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I recently asked a Black Mirror question: Is Black Museum trying to address that there is a chronological order in Black Mirror?

Which got the answer with the sourced quote:

"It does actually now seem to imply that it is all a shared universe"

But how? What's the full timeline of Black Mirror? Release order can't work as few take place in far future.

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    There is no objective answer to this question. I suggest you search reddit, this has come up many times on /r/blackmirror – DisgruntledGoat Jan 15 '18 at 2:08
  • @DisgruntledGoat did you read the question/answer I linked ? That official confirm that tehre is a singular timeline there and Black Museum do connect few dots but not all – Ankit Sharma Jan 15 '18 at 6:26
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    Brooker said “sort of seems to be”, that’s not complete confirmation. Even so, there’s no way he has sat down and decided on an official chronological order. Any list is purely opinion. – DisgruntledGoat Jan 15 '18 at 10:34
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The "consciousness cookies" technology has been a recurring theme lately.

Black Museum tied the episodes together, but they were already pretty much tied together due to the same technology being used the same way (the white knob, placed on a temple, and the spinning loading animation that keeps popping up). Black Museum simply made the connection stronger, e.g. by referring to the technology being tested in St Juniper's (a hospital), which is in reference to San Junipero (the episode title and name of the town where the woman/girls have a second youth).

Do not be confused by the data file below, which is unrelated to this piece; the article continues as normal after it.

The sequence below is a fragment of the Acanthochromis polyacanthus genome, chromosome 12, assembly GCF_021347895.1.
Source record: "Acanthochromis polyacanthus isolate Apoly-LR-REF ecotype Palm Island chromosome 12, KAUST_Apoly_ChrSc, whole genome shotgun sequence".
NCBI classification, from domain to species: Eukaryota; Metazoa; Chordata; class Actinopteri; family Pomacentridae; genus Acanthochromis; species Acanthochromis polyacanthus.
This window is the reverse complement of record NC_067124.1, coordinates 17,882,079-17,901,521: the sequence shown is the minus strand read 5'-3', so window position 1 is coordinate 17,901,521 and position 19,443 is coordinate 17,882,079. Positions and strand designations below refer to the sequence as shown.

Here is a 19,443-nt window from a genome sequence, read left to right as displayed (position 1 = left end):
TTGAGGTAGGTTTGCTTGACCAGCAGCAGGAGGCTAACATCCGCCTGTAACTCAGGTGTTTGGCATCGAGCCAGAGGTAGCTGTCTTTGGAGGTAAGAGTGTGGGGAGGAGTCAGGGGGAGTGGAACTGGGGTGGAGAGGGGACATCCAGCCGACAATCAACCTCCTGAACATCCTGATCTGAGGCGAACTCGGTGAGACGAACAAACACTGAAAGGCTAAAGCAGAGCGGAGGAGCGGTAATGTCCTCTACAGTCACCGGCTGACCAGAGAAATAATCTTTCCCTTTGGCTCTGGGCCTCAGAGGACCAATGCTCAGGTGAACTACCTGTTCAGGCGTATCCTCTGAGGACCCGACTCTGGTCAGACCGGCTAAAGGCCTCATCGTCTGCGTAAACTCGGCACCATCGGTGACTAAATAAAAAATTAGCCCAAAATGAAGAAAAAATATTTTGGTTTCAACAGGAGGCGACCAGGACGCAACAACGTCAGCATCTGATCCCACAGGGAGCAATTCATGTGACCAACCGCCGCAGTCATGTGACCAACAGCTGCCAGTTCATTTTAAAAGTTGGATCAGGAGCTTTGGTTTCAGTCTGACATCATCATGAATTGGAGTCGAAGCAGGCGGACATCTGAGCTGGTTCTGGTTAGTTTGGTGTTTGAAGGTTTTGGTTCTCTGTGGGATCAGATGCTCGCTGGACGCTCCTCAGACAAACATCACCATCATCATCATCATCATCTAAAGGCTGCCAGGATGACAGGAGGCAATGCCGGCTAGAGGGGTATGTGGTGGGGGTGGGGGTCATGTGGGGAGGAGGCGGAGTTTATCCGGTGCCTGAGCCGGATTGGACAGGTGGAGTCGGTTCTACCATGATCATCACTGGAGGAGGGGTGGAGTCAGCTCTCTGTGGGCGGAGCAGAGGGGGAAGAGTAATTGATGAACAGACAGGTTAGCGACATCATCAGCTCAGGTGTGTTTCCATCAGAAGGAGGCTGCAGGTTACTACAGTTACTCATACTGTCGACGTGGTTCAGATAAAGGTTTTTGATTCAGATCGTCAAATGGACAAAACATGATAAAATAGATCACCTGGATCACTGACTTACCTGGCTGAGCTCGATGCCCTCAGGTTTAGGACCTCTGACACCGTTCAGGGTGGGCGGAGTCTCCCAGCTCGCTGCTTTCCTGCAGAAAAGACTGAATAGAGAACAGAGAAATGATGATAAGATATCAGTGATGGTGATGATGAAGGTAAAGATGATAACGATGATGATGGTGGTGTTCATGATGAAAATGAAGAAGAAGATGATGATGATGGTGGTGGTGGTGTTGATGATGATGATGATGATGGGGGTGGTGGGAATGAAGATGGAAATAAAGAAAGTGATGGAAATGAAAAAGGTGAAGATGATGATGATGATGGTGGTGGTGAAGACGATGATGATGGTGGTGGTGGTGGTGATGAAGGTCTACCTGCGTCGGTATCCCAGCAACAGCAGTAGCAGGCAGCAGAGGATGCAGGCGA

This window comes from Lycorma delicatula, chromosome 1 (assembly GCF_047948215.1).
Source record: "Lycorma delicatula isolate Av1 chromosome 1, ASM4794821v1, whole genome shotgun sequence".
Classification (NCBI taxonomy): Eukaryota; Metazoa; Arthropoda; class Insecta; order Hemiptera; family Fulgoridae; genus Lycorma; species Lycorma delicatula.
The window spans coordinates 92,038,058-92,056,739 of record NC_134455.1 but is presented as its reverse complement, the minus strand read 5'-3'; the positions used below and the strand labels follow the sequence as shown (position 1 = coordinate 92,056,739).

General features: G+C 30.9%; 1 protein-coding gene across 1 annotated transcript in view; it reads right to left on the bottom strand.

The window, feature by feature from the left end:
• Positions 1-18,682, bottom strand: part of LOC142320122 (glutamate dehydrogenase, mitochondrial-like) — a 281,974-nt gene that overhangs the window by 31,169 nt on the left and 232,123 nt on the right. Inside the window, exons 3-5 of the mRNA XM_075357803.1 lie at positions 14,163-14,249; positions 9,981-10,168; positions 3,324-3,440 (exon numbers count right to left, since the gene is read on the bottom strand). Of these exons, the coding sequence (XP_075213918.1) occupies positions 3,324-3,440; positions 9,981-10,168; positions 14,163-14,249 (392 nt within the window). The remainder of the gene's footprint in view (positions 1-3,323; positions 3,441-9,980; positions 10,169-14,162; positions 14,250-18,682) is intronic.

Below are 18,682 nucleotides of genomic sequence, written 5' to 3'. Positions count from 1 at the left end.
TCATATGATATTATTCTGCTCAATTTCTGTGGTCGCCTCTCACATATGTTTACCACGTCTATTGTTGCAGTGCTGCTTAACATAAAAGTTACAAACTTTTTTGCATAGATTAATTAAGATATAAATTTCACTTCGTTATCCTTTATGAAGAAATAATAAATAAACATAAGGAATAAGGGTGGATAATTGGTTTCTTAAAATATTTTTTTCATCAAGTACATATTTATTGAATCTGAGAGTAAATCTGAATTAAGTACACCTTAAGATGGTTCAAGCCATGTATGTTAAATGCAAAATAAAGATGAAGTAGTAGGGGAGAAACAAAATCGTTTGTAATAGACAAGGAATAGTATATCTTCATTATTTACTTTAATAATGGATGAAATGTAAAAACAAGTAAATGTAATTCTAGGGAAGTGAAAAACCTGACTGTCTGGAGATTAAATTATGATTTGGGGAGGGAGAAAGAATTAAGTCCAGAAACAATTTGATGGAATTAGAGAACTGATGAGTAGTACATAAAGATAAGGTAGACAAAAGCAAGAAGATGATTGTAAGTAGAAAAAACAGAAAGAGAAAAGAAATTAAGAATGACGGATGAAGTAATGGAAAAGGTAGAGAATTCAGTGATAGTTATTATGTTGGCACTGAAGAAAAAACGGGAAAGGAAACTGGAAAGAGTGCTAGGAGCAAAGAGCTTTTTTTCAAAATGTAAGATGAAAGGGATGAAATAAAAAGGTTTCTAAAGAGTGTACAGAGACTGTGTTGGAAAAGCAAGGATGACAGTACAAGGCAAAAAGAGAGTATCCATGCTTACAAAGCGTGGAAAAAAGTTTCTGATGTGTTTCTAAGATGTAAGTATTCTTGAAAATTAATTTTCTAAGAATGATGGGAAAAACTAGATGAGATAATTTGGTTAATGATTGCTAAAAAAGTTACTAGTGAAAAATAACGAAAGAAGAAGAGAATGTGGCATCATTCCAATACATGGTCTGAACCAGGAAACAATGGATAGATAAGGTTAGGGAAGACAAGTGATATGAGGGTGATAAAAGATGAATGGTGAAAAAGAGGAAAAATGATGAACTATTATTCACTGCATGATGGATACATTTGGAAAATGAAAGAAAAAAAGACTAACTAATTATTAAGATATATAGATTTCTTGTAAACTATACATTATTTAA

However, that doesn't necessarily tie the other episodes (those without cookies) to the same timeline.
E.g. there's no reason to think the pilot episode is in any way meaningfully connected to the episodes with cookies.

There is some logic to the progression of the cookie-storyline. E.g. during USS Callister, transporting consciousness is not known about (the real world company merely markets it as a VR upgrade). We hear no mention of Z-eyes whatsoever.

However, during White Christmas, Z-eyes exist (and are commonplace), and cookie technology was known about sufficiently for (a) Jon Hamm having a career in cookie coercion and (b) the police using cookies for interrogation purposes.

That would mean USS Callister happens well before White Christmas.

But not all other episodes are as easily linked together, e.g. I doubt there is any way to know if San Junipero happens before or after White Christmas, as the events are completely separate.

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Black Mirror is described as an anthology. All of the stories so far are stand-alone (although there is apparently some prospect of follow-ons to some stories). The fact that "Z-Eyes" (or "Z-Eye"-like technology), cookies (or cookie-like technology) appears in more than one episode is at most a writing/storytelling convenience. In episodes where they appear, usage isn't entirely consistent, so it can't be taken as evidence of a shared universe, so there is no "in-universe" timeline between the episodes.